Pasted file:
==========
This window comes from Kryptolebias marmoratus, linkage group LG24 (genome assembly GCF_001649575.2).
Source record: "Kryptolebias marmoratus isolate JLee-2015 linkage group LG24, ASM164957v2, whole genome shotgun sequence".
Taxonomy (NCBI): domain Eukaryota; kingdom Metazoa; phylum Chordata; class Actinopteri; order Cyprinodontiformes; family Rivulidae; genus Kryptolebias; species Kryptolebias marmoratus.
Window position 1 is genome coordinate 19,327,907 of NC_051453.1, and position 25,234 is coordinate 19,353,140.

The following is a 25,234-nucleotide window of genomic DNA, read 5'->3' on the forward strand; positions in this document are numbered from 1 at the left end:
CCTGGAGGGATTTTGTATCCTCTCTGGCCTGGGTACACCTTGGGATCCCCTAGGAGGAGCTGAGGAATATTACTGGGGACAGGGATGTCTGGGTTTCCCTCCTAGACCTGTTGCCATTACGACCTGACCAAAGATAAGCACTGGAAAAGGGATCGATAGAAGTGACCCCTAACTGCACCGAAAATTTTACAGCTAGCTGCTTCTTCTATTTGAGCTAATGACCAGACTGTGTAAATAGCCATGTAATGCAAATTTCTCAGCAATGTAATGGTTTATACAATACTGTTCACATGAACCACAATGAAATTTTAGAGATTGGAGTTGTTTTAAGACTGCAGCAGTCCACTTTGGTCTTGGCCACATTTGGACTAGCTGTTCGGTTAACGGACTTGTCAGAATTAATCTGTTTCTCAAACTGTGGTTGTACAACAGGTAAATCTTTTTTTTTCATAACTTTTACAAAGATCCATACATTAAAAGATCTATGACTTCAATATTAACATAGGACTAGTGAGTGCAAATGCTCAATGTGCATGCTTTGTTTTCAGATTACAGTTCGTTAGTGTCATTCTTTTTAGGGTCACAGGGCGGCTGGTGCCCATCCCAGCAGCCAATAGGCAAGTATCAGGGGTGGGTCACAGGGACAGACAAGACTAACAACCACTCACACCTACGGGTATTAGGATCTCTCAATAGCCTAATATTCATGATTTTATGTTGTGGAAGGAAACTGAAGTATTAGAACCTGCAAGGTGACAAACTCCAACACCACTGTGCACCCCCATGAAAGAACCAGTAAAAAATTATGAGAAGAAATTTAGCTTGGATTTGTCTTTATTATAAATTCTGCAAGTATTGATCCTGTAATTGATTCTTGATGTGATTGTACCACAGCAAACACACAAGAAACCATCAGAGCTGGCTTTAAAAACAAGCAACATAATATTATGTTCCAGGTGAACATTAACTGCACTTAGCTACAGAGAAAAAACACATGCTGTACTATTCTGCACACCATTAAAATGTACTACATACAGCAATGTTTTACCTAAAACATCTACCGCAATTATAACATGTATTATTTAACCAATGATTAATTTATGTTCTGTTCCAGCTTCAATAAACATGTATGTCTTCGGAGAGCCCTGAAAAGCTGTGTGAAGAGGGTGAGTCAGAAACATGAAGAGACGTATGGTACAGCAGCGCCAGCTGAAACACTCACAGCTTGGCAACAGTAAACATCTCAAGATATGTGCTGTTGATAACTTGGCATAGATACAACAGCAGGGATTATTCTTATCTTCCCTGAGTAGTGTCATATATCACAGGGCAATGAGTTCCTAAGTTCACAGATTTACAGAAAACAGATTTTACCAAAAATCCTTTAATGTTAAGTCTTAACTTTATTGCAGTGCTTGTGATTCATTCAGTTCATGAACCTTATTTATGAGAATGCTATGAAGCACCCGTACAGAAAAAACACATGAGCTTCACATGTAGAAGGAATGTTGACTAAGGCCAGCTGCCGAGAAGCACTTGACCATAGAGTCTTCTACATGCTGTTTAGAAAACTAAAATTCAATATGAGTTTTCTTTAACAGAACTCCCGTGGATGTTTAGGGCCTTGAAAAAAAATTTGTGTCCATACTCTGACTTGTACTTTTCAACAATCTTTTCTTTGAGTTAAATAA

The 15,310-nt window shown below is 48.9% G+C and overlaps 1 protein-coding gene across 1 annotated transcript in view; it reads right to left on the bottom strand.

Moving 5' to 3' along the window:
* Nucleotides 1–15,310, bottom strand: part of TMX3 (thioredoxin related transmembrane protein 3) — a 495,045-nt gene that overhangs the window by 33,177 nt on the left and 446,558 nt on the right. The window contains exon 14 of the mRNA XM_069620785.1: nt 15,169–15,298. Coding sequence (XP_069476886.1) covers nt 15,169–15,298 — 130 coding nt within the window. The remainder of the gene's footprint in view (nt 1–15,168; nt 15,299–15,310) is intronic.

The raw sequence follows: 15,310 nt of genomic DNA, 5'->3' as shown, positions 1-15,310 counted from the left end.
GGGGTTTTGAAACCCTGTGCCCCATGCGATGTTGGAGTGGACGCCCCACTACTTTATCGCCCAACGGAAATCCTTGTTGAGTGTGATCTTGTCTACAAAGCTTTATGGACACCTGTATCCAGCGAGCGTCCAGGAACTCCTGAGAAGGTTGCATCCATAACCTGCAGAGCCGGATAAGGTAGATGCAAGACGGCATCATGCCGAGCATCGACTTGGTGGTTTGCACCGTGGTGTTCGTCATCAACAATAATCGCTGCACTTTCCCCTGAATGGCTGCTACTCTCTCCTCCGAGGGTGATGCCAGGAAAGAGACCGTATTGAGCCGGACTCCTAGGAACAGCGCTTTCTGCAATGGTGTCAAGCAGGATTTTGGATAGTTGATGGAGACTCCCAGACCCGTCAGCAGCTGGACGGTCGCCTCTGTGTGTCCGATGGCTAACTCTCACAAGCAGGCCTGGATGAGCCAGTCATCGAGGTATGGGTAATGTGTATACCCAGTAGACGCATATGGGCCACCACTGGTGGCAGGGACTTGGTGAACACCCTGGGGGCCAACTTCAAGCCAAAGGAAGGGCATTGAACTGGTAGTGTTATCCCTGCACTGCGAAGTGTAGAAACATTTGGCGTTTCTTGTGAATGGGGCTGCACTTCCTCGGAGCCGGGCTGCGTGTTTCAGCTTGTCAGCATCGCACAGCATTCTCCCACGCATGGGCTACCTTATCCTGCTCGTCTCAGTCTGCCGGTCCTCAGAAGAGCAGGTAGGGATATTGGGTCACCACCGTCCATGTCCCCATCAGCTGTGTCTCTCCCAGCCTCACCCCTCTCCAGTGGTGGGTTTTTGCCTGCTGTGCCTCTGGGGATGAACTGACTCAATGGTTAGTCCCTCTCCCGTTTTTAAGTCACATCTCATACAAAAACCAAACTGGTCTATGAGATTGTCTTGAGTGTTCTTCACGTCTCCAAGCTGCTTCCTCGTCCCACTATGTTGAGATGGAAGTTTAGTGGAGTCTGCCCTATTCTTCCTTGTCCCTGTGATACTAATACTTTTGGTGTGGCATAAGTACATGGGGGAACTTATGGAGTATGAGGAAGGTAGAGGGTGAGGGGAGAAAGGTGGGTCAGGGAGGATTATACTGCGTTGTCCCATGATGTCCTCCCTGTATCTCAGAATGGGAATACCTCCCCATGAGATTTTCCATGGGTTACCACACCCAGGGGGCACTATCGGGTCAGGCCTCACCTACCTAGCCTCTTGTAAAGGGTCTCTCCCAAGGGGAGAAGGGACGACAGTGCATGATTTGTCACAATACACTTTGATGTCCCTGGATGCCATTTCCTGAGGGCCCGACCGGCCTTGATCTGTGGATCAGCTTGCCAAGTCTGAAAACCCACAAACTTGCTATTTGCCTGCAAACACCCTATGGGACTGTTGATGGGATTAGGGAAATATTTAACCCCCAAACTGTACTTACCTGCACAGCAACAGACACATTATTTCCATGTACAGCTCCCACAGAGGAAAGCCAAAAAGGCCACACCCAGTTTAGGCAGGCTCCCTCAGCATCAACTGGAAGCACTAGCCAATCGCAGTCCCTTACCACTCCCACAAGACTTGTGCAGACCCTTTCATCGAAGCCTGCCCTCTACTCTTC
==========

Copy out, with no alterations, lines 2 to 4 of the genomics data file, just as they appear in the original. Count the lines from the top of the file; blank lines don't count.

Source record: "Kryptolebias marmoratus isolate JLee-2015 linkage group LG24, ASM164957v2, whole genome shotgun sequence".
Taxonomy (NCBI): domain Eukaryota; kingdom Metazoa; phylum Chordata; class Actinopteri; order Cyprinodontiformes; family Rivulidae; genus Kryptolebias; species Kryptolebias marmoratus.
Window position 1 is genome coordinate 19,327,907 of NC_051453.1, and position 25,234 is coordinate 19,353,140.